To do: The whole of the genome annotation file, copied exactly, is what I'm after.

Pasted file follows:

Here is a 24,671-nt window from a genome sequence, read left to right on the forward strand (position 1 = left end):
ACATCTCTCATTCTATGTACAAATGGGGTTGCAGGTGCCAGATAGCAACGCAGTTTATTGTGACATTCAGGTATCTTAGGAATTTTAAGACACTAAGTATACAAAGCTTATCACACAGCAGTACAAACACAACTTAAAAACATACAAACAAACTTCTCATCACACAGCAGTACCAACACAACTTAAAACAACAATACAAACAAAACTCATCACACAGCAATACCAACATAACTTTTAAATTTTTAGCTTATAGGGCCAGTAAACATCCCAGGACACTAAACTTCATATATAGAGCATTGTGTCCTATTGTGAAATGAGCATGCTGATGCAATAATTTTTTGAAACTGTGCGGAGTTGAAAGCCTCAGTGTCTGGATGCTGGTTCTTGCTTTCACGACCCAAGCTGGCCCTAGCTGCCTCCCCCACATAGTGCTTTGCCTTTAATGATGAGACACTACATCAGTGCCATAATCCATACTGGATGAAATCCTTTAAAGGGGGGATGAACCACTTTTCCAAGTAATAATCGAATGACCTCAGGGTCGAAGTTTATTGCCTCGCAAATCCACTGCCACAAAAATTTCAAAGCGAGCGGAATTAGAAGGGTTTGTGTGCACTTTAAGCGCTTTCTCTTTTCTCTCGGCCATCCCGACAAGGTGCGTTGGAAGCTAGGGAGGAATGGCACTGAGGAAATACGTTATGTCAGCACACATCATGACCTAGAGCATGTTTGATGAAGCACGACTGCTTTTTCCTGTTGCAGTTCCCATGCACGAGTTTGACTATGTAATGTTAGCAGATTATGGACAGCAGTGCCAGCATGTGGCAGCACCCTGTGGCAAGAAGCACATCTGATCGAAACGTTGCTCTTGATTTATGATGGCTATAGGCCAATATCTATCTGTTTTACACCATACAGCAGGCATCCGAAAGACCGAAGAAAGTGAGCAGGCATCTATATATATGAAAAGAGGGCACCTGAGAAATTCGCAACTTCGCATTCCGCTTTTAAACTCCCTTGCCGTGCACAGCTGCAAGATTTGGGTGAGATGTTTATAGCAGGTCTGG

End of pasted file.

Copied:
Here is a 24,671-nt window from a genome sequence, read left to right on the forward strand (position 1 = left end):
ACATCTCTCATTCTATGTACAAATGGGGTTGCAGGTGCCAGATAGCAACGCAGTTTATTGTGACATTCAGGTATCTTAGGAATTTTAAGACACTAAGTATACAAAGCTTATCACACAGCAGTACAAACACAACTTAAAAACATACAAACAAACTTCTCATCACACAGCAGTACCAACACAACTTAAAACAACAATACAAACAAAACTCATCACACAGCAATACCAACATAACTTTTAAATTTTTAGCTTATAGGGCCAGTAAACATCCCAGGACACTAAACTTCATATATAGAGCATTGTGTCCTATTGTGAAATGAGCATGCTGATGCAATAATTTTTTGAAACTGTGCGGAGTTGAAAGCCTCAGTGTCTGGATGCTGGTTCTTGCTTTCACGACCCAAGCTGGCCCTAGCTGCCTCCCCCACATAGTGCTTTGCCTTTAATGATGAGACACTACATCAGTGCCATAATCCATACTGGATGAAATCCTTTAAAGGGGGGATGAACCACTTTTCCAAGTAATAATCGAATGACCTCAGGGTCGAAGTTTATTGCCTCGCAAATCCACTGCCACAAAAATTTCAAAGCGAGCGGAATTAGAAGGGTTTGTGTGCACTTTAAGCGCTTTCTCTTTTCTCTCGGCCATCCCGACAAGGTGCGTTGGAAGCTAGGGAGGAATGGCACTGAGGAAATACGTTATGTCAGCACACATCATGACCTAGAGCATGTTTGATGAAGCACGACTGCTTTTTCCTGTTGCAGTTCCCATGCACGAGTTTGACTATGTAATGTTAGCAGATTATGGACAGCAGTGCCAGCATGTGGCAGCACCCTGTGGCAAGAAGCACATCTGATCGAAACGTTGCTCTTGATTTATGATGGCTATAGGCCAATATCTATCTGTTTTACACCATACAGCAGGCATCCGAAAGACCGAAGAAAGTGAGCAGGCATCTATATATATGAAAAGAGGGCACCTGAGAAATTCGCAACTTCGCATTCCGCTTTTAAACTCCCTTGCCGTGCACAGCTGCAAGATTTGGGTGAGATGTTTATAGCAGGTCTGG